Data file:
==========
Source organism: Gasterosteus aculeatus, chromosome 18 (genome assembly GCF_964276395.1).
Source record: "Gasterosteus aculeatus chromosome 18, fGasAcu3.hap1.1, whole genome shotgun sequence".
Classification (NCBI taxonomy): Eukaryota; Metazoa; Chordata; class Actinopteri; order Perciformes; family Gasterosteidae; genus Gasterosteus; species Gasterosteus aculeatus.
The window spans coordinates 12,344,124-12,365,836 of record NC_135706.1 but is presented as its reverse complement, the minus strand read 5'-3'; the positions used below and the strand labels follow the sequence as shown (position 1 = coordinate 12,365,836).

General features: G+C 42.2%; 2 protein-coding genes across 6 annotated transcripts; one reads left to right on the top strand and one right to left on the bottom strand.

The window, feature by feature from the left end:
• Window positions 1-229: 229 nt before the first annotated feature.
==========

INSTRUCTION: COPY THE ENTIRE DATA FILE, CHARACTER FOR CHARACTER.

Source organism: Gasterosteus aculeatus, chromosome 18 (genome assembly GCF_964276395.1).
Source record: "Gasterosteus aculeatus chromosome 18, fGasAcu3.hap1.1, whole genome shotgun sequence".
Classification (NCBI taxonomy): Eukaryota; Metazoa; Chordata; class Actinopteri; order Perciformes; family Gasterosteidae; genus Gasterosteus; species Gasterosteus aculeatus.
The window spans coordinates 12,344,124-12,365,836 of record NC_135706.1 but is presented as its reverse complement, the minus strand read 5'-3'; the positions used below and the strand labels follow the sequence as shown (position 1 = coordinate 12,365,836).

General features: G+C 42.2%; 2 protein-coding genes across 6 annotated transcripts; one reads left to right on the top strand and one right to left on the bottom strand.

The window, feature by feature from the left end:
• Window positions 1-229: 229 nt before the first annotated feature.